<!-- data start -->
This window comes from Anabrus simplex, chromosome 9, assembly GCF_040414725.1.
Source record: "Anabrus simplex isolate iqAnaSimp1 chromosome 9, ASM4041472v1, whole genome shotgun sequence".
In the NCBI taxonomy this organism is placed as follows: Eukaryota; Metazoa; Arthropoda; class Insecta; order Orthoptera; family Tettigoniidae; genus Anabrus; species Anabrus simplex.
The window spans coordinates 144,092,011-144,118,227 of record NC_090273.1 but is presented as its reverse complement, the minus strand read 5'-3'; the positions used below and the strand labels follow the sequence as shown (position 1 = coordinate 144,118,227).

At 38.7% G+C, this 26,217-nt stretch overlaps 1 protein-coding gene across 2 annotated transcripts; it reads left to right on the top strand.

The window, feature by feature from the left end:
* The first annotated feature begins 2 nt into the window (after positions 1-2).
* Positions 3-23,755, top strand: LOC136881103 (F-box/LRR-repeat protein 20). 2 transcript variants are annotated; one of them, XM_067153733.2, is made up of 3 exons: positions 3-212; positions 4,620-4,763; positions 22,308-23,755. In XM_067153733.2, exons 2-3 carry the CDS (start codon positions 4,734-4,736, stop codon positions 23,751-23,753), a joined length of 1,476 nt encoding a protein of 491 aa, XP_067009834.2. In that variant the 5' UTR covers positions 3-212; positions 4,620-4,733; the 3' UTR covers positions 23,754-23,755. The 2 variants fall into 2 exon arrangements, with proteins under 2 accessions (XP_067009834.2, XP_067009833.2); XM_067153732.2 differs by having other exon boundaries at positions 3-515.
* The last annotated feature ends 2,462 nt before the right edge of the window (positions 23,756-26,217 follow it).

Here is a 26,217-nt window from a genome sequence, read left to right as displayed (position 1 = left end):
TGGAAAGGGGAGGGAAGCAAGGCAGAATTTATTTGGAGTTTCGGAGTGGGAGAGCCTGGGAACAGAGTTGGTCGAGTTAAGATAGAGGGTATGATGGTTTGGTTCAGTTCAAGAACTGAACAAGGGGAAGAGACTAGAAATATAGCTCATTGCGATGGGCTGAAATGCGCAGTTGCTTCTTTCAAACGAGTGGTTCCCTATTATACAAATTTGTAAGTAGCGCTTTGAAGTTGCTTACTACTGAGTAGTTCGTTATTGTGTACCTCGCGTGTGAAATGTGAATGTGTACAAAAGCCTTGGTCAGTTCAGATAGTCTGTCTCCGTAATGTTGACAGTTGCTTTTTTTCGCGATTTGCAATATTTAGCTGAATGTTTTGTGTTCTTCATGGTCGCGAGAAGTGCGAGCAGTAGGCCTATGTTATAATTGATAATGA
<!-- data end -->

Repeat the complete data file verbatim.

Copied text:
This window comes from Anabrus simplex, chromosome 9, assembly GCF_040414725.1.
Source record: "Anabrus simplex isolate iqAnaSimp1 chromosome 9, ASM4041472v1, whole genome shotgun sequence".
In the NCBI taxonomy this organism is placed as follows: Eukaryota; Metazoa; Arthropoda; class Insecta; order Orthoptera; family Tettigoniidae; genus Anabrus; species Anabrus simplex.
The window spans coordinates 144,092,011-144,118,227 of record NC_090273.1 but is presented as its reverse complement, the minus strand read 5'-3'; the positions used below and the strand labels follow the sequence as shown (position 1 = coordinate 144,118,227).

At 38.7% G+C, this 26,217-nt stretch overlaps 1 protein-coding gene across 2 annotated transcripts; it reads left to right on the top strand.

The window, feature by feature from the left end:
* The first annotated feature begins 2 nt into the window (after positions 1-2).
* Positions 3-23,755, top strand: LOC136881103 (F-box/LRR-repeat protein 20). 2 transcript variants are annotated; one of them, XM_067153733.2, is made up of 3 exons: positions 3-212; positions 4,620-4,763; positions 22,308-23,755. In XM_067153733.2, exons 2-3 carry the CDS (start codon positions 4,734-4,736, stop codon positions 23,751-23,753), a joined length of 1,476 nt encoding a protein of 491 aa, XP_067009834.2. In that variant the 5' UTR covers positions 3-212; positions 4,620-4,733; the 3' UTR covers positions 23,754-23,755. The 2 variants fall into 2 exon arrangements, with proteins under 2 accessions (XP_067009834.2, XP_067009833.2); XM_067153732.2 differs by having other exon boundaries at positions 3-515.
* The last annotated feature ends 2,462 nt before the right edge of the window (positions 23,756-26,217 follow it).

Here is a 26,217-nt window from a genome sequence, read left to right as displayed (position 1 = left end):
TGGAAAGGGGAGGGAAGCAAGGCAGAATTTATTTGGAGTTTCGGAGTGGGAGAGCCTGGGAACAGAGTTGGTCGAGTTAAGATAGAGGGTATGATGGTTTGGTTCAGTTCAAGAACTGAACAAGGGGAAGAGACTAGAAATATAGCTCATTGCGATGGGCTGAAATGCGCAGTTGCTTCTTTCAAACGAGTGGTTCCCTATTATACAAATTTGTAAGTAGCGCTTTGAAGTTGCTTACTACTGAGTAGTTCGTTATTGTGTACCTCGCGTGTGAAATGTGAATGTGTACAAAAGCCTTGGTCAGTTCAGATAGTCTGTCTCCGTAATGTTGACAGTTGCTTTTTTTCGCGATTTGCAATATTTAGCTGAATGTTTTGTGTTCTTCATGGTCGCGAGAAGTGCGAGCAGTAGGCCTATGTTATAATTGATAATGA